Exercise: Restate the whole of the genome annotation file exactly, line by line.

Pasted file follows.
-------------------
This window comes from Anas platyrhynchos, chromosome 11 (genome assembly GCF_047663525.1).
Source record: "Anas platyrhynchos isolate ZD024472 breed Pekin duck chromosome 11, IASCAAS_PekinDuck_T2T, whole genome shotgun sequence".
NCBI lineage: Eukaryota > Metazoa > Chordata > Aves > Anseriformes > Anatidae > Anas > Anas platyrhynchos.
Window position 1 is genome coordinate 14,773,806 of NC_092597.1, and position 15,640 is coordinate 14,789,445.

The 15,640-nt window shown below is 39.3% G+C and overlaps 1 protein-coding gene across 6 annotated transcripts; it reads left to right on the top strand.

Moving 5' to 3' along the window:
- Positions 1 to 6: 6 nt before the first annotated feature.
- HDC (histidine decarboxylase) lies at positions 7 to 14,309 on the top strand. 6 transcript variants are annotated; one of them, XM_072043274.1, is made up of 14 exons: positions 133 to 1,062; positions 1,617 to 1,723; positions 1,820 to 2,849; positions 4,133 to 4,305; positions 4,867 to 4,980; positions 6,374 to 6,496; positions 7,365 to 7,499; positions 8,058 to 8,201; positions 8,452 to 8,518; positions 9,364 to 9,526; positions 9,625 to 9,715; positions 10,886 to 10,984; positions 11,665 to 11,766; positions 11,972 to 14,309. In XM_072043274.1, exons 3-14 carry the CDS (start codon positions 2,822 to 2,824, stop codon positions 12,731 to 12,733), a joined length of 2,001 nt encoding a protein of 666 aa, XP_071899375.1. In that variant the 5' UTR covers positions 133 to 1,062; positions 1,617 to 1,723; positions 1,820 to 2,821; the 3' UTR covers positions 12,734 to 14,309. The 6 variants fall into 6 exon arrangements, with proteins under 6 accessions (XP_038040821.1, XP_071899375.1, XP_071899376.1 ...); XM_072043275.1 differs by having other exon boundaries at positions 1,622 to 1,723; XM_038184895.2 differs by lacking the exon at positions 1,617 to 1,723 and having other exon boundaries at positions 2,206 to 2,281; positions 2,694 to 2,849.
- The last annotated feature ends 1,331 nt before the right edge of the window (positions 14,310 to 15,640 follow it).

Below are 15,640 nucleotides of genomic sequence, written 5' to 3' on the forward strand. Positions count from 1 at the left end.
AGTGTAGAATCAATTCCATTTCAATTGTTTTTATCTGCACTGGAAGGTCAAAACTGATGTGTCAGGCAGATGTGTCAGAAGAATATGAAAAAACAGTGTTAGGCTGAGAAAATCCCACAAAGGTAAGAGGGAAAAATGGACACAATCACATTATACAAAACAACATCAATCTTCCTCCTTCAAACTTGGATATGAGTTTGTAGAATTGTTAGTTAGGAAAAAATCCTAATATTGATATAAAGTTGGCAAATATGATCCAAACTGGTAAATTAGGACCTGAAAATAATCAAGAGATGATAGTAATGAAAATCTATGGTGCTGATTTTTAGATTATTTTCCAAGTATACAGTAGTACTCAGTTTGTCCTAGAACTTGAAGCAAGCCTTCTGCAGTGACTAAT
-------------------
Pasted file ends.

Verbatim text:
This window comes from Anas platyrhynchos, chromosome 11 (genome assembly GCF_047663525.1).
Source record: "Anas platyrhynchos isolate ZD024472 breed Pekin duck chromosome 11, IASCAAS_PekinDuck_T2T, whole genome shotgun sequence".
NCBI lineage: Eukaryota > Metazoa > Chordata > Aves > Anseriformes > Anatidae > Anas > Anas platyrhynchos.
Window position 1 is genome coordinate 14,773,806 of NC_092597.1, and position 15,640 is coordinate 14,789,445.

The 15,640-nt window shown below is 39.3% G+C and overlaps 1 protein-coding gene across 6 annotated transcripts; it reads left to right on the top strand.

Moving 5' to 3' along the window:
- Positions 1 to 6: 6 nt before the first annotated feature.
- HDC (histidine decarboxylase) lies at positions 7 to 14,309 on the top strand. 6 transcript variants are annotated; one of them, XM_072043274.1, is made up of 14 exons: positions 133 to 1,062; positions 1,617 to 1,723; positions 1,820 to 2,849; positions 4,133 to 4,305; positions 4,867 to 4,980; positions 6,374 to 6,496; positions 7,365 to 7,499; positions 8,058 to 8,201; positions 8,452 to 8,518; positions 9,364 to 9,526; positions 9,625 to 9,715; positions 10,886 to 10,984; positions 11,665 to 11,766; positions 11,972 to 14,309. In XM_072043274.1, exons 3-14 carry the CDS (start codon positions 2,822 to 2,824, stop codon positions 12,731 to 12,733), a joined length of 2,001 nt encoding a protein of 666 aa, XP_071899375.1. In that variant the 5' UTR covers positions 133 to 1,062; positions 1,617 to 1,723; positions 1,820 to 2,821; the 3' UTR covers positions 12,734 to 14,309. The 6 variants fall into 6 exon arrangements, with proteins under 6 accessions (XP_038040821.1, XP_071899375.1, XP_071899376.1 ...); XM_072043275.1 differs by having other exon boundaries at positions 1,622 to 1,723; XM_038184895.2 differs by lacking the exon at positions 1,617 to 1,723 and having other exon boundaries at positions 2,206 to 2,281; positions 2,694 to 2,849.
- The last annotated feature ends 1,331 nt before the right edge of the window (positions 14,310 to 15,640 follow it).

Below are 15,640 nucleotides of genomic sequence, written 5' to 3' on the forward strand. Positions count from 1 at the left end.
AGTGTAGAATCAATTCCATTTCAATTGTTTTTATCTGCACTGGAAGGTCAAAACTGATGTGTCAGGCAGATGTGTCAGAAGAATATGAAAAAACAGTGTTAGGCTGAGAAAATCCCACAAAGGTAAGAGGGAAAAATGGACACAATCACATTATACAAAACAACATCAATCTTCCTCCTTCAAACTTGGATATGAGTTTGTAGAATTGTTAGTTAGGAAAAAATCCTAATATTGATATAAAGTTGGCAAATATGATCCAAACTGGTAAATTAGGACCTGAAAATAATCAAGAGATGATAGTAATGAAAATCTATGGTGCTGATTTTTAGATTATTTTCCAAGTATACAGTAGTACTCAGTTTGTCCTAGAACTTGAAGCAAGCCTTCTGCAGTGACTAAT